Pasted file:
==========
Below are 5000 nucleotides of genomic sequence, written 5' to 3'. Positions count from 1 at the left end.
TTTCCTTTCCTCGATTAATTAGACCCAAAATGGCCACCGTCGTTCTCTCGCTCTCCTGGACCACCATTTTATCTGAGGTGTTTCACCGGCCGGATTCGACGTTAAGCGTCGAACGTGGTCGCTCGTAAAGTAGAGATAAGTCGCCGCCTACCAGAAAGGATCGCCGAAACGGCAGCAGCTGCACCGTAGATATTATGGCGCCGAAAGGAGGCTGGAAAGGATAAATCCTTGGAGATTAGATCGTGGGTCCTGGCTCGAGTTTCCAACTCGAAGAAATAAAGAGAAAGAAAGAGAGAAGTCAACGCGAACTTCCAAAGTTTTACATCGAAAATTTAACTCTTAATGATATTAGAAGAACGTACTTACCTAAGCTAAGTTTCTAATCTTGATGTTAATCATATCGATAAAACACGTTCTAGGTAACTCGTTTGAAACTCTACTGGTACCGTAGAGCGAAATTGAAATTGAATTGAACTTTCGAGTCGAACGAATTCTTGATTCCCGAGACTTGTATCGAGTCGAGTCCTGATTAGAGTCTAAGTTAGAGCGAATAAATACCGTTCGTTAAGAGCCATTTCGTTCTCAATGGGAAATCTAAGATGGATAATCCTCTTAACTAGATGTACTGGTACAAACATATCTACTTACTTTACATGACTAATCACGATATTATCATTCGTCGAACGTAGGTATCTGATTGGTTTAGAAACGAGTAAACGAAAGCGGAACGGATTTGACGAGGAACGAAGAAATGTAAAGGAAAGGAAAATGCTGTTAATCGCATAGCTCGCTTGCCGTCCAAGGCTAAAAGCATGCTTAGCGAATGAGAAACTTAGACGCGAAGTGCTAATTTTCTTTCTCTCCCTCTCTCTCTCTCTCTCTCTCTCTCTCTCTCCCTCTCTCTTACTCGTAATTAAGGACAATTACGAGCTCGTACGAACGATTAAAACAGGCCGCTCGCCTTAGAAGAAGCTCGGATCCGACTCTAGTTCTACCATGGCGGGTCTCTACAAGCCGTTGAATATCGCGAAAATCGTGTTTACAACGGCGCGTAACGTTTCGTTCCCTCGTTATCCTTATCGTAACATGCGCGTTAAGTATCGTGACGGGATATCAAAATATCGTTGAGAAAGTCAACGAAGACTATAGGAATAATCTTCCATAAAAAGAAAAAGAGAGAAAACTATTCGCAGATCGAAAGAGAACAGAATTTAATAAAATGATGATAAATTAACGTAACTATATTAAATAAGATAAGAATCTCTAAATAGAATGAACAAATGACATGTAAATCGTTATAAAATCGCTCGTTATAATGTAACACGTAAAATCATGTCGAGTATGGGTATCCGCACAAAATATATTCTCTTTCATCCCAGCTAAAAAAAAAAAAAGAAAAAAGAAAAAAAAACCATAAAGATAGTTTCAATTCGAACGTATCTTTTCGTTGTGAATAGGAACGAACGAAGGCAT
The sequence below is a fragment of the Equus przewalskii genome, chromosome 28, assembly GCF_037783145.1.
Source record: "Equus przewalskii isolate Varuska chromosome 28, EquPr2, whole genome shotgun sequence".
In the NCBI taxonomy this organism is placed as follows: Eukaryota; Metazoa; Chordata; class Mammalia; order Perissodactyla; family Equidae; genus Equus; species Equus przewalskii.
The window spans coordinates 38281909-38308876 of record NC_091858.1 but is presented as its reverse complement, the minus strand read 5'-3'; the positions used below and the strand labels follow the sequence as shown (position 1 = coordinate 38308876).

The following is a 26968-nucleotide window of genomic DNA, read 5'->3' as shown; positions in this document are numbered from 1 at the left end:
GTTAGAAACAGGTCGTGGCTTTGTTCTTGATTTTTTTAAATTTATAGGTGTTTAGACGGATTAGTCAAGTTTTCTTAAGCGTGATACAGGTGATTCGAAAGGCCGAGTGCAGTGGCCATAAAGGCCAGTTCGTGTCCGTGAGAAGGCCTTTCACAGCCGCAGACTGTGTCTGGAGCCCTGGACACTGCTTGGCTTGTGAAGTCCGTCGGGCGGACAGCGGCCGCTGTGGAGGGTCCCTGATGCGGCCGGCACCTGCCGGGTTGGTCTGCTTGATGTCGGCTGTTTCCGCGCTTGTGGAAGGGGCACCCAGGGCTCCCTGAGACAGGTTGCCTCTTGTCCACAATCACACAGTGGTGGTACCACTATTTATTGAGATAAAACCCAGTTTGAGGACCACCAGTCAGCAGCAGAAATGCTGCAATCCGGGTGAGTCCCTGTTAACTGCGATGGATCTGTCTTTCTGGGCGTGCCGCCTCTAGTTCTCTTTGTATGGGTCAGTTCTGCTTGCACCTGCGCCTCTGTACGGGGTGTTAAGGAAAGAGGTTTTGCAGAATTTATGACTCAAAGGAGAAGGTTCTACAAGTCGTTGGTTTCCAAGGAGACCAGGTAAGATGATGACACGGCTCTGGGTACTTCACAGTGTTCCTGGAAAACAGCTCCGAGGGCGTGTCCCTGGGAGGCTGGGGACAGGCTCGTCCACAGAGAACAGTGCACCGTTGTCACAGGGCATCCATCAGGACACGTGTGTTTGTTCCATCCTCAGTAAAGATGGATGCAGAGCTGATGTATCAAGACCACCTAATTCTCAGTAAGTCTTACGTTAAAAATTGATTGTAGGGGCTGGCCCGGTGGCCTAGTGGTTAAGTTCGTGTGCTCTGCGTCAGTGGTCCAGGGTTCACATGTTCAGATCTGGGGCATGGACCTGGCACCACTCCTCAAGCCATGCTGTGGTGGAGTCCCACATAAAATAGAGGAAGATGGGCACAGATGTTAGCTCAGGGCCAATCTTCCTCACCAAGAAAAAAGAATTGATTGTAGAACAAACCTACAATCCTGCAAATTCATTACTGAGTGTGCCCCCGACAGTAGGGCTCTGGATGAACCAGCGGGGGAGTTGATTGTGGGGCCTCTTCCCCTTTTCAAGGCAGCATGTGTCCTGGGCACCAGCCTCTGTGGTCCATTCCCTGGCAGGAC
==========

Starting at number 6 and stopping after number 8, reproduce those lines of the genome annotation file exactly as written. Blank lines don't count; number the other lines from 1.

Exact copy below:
The window spans coordinates 38281909-38308876 of record NC_091858.1 but is presented as its reverse complement, the minus strand read 5'-3'; the positions used below and the strand labels follow the sequence as shown (position 1 = coordinate 38308876).

The following is a 26968-nucleotide window of genomic DNA, read 5'->3' as shown; positions in this document are numbered from 1 at the left end:
GTTAGAAACAGGTCGTGGCTTTGTTCTTGATTTTTTTAAATTTATAGGTGTTTAGACGGATTAGTCAAGTTTTCTTAAGCGTGATACAGGTGATTCGAAAGGCCGAGTGCAGTGGCCATAAAGGCCAGTTCGTGTCCGTGAGAAGGCCTTTCACAGCCGCAGACTGTGTCTGGAGCCCTGGACACTGCTTGGCTTGTGAAGTCCGTCGGGCGGACAGCGGCCGCTGTGGAGGGTCCCTGATGCGGCCGGCACCTGCCGGGTTGGTCTGCTTGATGTCGGCTGTTTCCGCGCTTGTGGAAGGGGCACCCAGGGCTCCCTGAGACAGGTTGCCTCTTGTCCACAATCACACAGTGGTGGTACCACTATTTATTGAGATAAAACCCAGTTTGAGGACCACCAGTCAGCAGCAGAAATGCTGCAATCCGGGTGAGTCCCTGTTAACTGCGATGGATCTGTCTTTCTGGGCGTGCCGCCTCTAGTTCTCTTTGTATGGGTCAGTTCTGCTTGCACCTGCGCCTCTGTACGGGGTGTTAAGGAAAGAGGTTTTGCAGAATTTATGACTCAAAGGAGAAGGTTCTACAAGTCGTTGGTTTCCAAGGAGACCAGGTAAGATGATGACACGGCTCTGGGTACTTCACAGTGTTCCTGGAAAACAGCTCCGAGGGCGTGTCCCTGGGAGGCTGGGGACAGGCTCGTCCACAGAGAACAGTGCACCGTTGTCACAGGGCATCCATCAGGACACGTGTGTTTGTTCCATCCTCAGTAAAGATGGATGCAGAGCTGATGTATCAAGACCACCTAATTCTCAGTAAGTCTTACGTTAAAAATTGATTGTAGGGGCTGGCCCGGTGGCCTAGTGGTTAAGTTCGTGTGCTCTGCGTCAGTGGTCCAGGGTTCACATGTTCAGATCTGGGGCATGGACCTGGCACCACTCCTCAAGCCATGCTGTGGTGGAGTCCCACATAAAATAGAGGAAGATGGGCACAGATGTTAGCTCAGGGCCAATCTTCCTCACCAAGAAAAAAGAATTGATTGTAGAACAAACCTACAATCCTGCAAATTCATTACTGAGTGTGCCCCCGACAGTAGGGCTCTGGATGAACCAGCGGGGGAGTTGATTGTGGGGCCTCTTCCCCTTTTCAAGGCAGCATGTGTCCTGGGCACCAGCCTCTGTGGTCCATTCCCTGGCAGGAC